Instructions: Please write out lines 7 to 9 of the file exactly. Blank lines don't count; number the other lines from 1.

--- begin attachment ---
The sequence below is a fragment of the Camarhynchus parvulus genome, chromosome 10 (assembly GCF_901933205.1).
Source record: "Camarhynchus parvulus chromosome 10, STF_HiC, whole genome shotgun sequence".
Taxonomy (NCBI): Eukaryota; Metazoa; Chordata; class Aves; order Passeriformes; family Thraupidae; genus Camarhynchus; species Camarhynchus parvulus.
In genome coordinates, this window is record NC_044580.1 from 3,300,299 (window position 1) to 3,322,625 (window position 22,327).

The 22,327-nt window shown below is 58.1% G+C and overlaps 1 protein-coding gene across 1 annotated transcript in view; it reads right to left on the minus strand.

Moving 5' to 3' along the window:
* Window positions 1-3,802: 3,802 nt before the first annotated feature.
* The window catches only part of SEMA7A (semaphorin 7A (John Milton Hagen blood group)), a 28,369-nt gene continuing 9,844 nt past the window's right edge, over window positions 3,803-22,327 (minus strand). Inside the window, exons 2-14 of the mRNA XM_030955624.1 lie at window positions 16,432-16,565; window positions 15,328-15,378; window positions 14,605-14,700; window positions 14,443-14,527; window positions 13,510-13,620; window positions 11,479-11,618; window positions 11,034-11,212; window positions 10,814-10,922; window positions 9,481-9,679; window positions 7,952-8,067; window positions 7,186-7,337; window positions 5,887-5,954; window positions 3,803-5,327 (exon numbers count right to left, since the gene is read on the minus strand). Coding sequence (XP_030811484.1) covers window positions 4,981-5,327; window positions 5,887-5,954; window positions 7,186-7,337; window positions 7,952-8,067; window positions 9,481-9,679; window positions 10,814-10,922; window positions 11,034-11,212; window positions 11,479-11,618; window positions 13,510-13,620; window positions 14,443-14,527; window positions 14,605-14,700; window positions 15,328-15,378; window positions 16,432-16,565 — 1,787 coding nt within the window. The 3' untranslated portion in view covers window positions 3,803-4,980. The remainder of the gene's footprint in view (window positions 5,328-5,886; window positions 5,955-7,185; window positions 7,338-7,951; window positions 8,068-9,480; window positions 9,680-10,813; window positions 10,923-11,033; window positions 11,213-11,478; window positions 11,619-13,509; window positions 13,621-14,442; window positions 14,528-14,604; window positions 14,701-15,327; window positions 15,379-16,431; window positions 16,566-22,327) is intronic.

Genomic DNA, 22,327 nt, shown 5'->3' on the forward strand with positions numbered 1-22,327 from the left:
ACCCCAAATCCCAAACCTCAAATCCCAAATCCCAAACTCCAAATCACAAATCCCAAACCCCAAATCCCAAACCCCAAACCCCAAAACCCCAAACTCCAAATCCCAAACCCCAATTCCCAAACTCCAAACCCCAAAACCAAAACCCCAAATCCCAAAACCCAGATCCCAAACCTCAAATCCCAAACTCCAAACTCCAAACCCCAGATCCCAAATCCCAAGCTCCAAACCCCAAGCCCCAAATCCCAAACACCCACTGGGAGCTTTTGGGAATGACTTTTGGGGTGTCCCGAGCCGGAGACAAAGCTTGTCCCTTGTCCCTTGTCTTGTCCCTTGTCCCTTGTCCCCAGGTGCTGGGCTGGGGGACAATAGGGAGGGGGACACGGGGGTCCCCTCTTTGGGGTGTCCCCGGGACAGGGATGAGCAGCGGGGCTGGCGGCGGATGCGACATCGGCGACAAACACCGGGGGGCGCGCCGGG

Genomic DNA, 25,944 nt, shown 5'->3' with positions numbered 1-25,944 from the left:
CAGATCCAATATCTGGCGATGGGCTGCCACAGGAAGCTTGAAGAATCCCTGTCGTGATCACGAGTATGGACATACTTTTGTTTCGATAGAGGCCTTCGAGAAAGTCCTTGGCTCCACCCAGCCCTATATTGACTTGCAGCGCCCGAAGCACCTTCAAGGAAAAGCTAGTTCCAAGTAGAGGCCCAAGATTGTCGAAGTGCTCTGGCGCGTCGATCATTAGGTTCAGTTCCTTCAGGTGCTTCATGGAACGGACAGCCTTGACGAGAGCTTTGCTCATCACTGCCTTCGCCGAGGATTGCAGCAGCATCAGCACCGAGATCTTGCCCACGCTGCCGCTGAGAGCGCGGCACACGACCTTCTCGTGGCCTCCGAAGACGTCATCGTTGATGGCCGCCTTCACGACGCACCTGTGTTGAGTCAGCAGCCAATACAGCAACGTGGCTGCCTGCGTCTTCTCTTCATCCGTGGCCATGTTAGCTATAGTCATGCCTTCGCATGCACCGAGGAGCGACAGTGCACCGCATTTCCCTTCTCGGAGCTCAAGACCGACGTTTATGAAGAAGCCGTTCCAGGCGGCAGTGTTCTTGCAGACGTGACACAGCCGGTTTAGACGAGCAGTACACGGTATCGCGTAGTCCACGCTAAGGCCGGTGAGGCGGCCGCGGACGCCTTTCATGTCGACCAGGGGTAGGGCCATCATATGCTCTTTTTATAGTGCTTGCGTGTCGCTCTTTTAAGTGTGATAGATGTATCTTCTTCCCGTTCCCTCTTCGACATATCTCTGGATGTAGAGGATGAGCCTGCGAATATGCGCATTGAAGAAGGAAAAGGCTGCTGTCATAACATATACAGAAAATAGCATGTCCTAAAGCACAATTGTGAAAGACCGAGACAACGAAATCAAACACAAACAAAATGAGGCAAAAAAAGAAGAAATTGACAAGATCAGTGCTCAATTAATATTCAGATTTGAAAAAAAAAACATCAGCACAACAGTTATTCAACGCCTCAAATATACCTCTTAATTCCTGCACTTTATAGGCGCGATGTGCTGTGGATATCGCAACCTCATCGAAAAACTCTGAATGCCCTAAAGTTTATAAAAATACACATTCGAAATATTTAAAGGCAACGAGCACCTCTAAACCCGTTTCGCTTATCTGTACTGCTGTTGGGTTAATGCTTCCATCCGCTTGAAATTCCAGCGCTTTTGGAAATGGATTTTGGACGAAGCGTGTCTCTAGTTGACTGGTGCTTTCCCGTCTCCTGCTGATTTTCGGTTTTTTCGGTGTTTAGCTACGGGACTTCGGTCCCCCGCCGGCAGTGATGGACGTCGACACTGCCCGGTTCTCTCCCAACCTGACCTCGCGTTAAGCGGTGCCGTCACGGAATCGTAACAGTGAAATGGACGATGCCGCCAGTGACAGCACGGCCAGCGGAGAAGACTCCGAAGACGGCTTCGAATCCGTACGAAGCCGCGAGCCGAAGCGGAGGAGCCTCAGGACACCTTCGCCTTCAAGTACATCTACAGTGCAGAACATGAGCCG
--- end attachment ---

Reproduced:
* Window positions 1-3,802: 3,802 nt before the first annotated feature.
* The window catches only part of SEMA7A (semaphorin 7A (John Milton Hagen blood group)), a 28,369-nt gene continuing 9,844 nt past the window's right edge, over window positions 3,803-22,327 (minus strand). Inside the window, exons 2-14 of the mRNA XM_030955624.1 lie at window positions 16,432-16,565; window positions 15,328-15,378; window positions 14,605-14,700; window positions 14,443-14,527; window positions 13,510-13,620; window positions 11,479-11,618; window positions 11,034-11,212; window positions 10,814-10,922; window positions 9,481-9,679; window positions 7,952-8,067; window positions 7,186-7,337; window positions 5,887-5,954; window positions 3,803-5,327 (exon numbers count right to left, since the gene is read on the minus strand). Coding sequence (XP_030811484.1) covers window positions 4,981-5,327; window positions 5,887-5,954; window positions 7,186-7,337; window positions 7,952-8,067; window positions 9,481-9,679; window positions 10,814-10,922; window positions 11,034-11,212; window positions 11,479-11,618; window positions 13,510-13,620; window positions 14,443-14,527; window positions 14,605-14,700; window positions 15,328-15,378; window positions 16,432-16,565 — 1,787 coding nt within the window. The 3' untranslated portion in view covers window positions 3,803-4,980. The remainder of the gene's footprint in view (window positions 5,328-5,886; window positions 5,955-7,185; window positions 7,338-7,951; window positions 8,068-9,480; window positions 9,680-10,813; window positions 10,923-11,033; window positions 11,213-11,478; window positions 11,619-13,509; window positions 13,621-14,442; window positions 14,528-14,604; window positions 14,701-15,327; window positions 15,379-16,431; window positions 16,566-22,327) is intronic.

Genomic DNA, 22,327 nt, shown 5'->3' on the forward strand with positions numbered 1-22,327 from the left: